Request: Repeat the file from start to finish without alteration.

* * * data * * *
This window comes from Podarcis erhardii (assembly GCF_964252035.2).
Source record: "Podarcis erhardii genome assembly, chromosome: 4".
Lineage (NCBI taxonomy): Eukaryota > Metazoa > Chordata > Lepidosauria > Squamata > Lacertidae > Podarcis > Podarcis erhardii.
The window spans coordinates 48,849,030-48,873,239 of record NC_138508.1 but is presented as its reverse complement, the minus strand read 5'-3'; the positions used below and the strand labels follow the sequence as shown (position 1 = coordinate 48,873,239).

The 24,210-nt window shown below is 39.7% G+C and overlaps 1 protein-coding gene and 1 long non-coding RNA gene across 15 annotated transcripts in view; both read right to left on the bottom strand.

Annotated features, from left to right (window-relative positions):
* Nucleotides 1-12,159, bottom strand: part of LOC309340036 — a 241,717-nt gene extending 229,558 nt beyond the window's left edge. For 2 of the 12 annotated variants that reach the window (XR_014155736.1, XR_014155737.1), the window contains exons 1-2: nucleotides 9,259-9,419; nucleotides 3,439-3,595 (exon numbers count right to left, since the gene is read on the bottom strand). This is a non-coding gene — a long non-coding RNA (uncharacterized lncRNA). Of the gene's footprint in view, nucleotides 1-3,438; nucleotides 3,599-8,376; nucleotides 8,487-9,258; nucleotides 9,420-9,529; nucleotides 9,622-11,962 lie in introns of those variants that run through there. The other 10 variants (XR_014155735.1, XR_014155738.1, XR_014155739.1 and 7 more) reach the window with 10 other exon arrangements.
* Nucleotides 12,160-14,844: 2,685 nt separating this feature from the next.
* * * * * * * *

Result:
This window comes from Podarcis erhardii (assembly GCF_964252035.2).
Source record: "Podarcis erhardii genome assembly, chromosome: 4".
Lineage (NCBI taxonomy): Eukaryota > Metazoa > Chordata > Lepidosauria > Squamata > Lacertidae > Podarcis > Podarcis erhardii.
The window spans coordinates 48,849,030-48,873,239 of record NC_138508.1 but is presented as its reverse complement, the minus strand read 5'-3'; the positions used below and the strand labels follow the sequence as shown (position 1 = coordinate 48,873,239).

The 24,210-nt window shown below is 39.7% G+C and overlaps 1 protein-coding gene and 1 long non-coding RNA gene across 15 annotated transcripts in view; both read right to left on the bottom strand.

Annotated features, from left to right (window-relative positions):
* Nucleotides 1-12,159, bottom strand: part of LOC309340036 — a 241,717-nt gene extending 229,558 nt beyond the window's left edge. For 2 of the 12 annotated variants that reach the window (XR_014155736.1, XR_014155737.1), the window contains exons 1-2: nucleotides 9,259-9,419; nucleotides 3,439-3,595 (exon numbers count right to left, since the gene is read on the bottom strand). This is a non-coding gene — a long non-coding RNA (uncharacterized lncRNA). Of the gene's footprint in view, nucleotides 1-3,438; nucleotides 3,599-8,376; nucleotides 8,487-9,258; nucleotides 9,420-9,529; nucleotides 9,622-11,962 lie in introns of those variants that run through there. The other 10 variants (XR_014155735.1, XR_014155738.1, XR_014155739.1 and 7 more) reach the window with 10 other exon arrangements.
* Nucleotides 12,160-14,844: 2,685 nt separating this feature from the next.